Apr 3, 2013

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5 Things Parents Should Know: Scribblenauts Unlimited

5 Things Parents Should Know: Scribblenauts Unlimited


Today Vivid Gamer is proud to continue the new recurring feature: 5 things parents should know. Here at Vivid Gamer, we want to try to help educate parents about various games. More than a review, this feature will help you learn about the game. Going beyond the ESRB ratings, we’ll let you know what might not be suitable for children or what might actually be acceptable, so you can make a more informed judgement about whether or not to allow your child to play the particular title.

Scribblenauts Unlimited is a 2D platformer that allows players to create objects just by writing out the words to describe it. Released back in November of last year, the third entry in the series is rated Everyone 10+ for cartoon violence and comic mischief. Retail price for Scribblenauts Unlimited is $39.99 for the 3DS, $59.99 for the Wii U, and $29.99 for the PC. Parents of kids who might not have played the previous entries will want to take a look at some facts about this title before purchasing it.

1. Difficulty


Overall, Scribblenauts Unlimited is only as difficult as your imagination and spelling will allow for. Parents of younger children will want to be nearby for when they’ll need someone to spell out a word or come up with a solution to the puzzles. While some puzzles will only need just a noun, some require the use of adjectives.

2. Comic Mischief


Due to the ability to combine just about any adjective with any noun, there is really no limit to what you can create. Because of this, it is very easy to come up with things such as a house that attacks Maxwell and other humans. As with the difficulty, this is limited to one’s imagination.

3. Cartoon Violence


Tying into the the comic mischief, the violence within the game is cartoonish. Luckily the game does prevent players from creating anything that could be deemed as extreme violence. Again, the imagination of the player plays an important role in just how violent the game gets. As long as your kid isn’t into creating things like dead babies (not that they do anything violent but the nature of the object is pretty violent, in my opinion) or you haven’t established the sort of things that are appropiate to create, you shouldn’t have to worry much.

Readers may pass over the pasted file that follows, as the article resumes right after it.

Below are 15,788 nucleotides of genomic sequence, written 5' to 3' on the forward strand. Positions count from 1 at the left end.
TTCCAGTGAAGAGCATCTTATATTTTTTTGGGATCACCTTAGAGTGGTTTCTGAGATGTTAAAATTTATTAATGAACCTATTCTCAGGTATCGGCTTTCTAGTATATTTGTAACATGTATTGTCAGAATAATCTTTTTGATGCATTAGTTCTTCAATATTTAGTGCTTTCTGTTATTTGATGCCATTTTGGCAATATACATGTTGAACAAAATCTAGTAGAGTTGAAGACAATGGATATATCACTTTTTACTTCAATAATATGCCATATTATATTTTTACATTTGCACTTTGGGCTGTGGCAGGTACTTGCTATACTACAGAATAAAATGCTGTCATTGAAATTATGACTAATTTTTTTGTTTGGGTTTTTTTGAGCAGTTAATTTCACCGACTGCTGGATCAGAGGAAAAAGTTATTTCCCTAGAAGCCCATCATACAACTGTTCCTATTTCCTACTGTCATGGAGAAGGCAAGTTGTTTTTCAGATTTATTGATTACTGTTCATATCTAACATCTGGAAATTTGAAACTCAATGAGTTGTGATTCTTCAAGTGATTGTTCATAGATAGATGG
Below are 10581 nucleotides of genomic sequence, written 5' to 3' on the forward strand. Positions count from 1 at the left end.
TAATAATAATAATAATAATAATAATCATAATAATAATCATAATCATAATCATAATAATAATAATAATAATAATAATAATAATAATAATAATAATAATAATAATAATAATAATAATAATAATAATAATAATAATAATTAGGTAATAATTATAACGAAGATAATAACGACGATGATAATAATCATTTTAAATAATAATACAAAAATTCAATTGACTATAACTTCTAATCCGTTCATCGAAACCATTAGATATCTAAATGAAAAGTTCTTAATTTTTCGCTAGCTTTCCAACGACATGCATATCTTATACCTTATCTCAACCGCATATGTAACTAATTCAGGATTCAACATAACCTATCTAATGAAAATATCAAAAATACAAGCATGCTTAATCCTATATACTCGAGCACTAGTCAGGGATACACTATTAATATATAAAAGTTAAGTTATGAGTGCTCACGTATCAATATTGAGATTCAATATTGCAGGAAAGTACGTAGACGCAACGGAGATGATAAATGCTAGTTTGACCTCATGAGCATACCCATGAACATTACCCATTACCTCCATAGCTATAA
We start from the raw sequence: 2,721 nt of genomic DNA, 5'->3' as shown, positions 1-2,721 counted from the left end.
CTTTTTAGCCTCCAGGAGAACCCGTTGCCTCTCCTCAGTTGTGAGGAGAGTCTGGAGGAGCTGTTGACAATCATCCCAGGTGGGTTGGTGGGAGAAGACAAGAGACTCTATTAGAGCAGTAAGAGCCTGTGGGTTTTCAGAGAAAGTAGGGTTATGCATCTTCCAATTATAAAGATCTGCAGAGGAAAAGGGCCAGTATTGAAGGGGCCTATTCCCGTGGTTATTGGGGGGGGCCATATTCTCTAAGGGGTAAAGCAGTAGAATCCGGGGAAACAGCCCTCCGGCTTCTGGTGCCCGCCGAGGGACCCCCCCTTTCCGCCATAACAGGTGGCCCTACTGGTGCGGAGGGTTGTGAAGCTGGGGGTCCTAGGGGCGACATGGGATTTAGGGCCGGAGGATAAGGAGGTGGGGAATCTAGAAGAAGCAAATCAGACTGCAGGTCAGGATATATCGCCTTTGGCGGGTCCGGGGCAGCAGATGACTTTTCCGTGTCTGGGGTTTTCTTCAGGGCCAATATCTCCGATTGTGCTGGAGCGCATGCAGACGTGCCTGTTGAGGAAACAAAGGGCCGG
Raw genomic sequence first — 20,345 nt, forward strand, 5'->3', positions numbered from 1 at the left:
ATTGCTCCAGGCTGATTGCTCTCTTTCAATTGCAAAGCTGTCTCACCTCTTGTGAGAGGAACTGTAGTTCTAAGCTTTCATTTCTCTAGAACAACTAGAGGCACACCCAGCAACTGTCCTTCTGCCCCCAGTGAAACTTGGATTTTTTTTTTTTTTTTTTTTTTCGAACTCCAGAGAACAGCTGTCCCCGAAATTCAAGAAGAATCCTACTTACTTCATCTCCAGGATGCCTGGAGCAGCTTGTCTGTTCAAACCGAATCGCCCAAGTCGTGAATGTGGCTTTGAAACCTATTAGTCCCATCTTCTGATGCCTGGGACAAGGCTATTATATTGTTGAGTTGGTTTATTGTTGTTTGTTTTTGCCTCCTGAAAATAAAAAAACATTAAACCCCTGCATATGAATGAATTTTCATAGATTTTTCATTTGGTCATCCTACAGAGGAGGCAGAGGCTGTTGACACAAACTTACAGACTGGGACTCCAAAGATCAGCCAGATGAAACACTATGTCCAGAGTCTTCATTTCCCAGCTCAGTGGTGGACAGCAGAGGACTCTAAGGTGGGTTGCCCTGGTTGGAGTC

4. Co-operative Multiplayer Mode Only In Wii U


Those with multiple kids who might want the kids to play together will want to pick up the Wii U version if they own the console. The Wii U version is the only one to offer a co-operative multiplayer mode that doesn’t require kids handing off the 3DS or switching seats at the computer desk. However, it should be noted that the other players will only be able to control the objects created by the main player. This could lead to some fussing if two or more want to see their own creations come to life.

5. Replay Value


The replayability can be both positive and negative. For one, it’s a great way to get kids to play a mission over and over in hopes of expanding on answers that can be used. Not to mention that there are a lot of missions you can complete. However, kids might get tired of the repetitiveness of the game.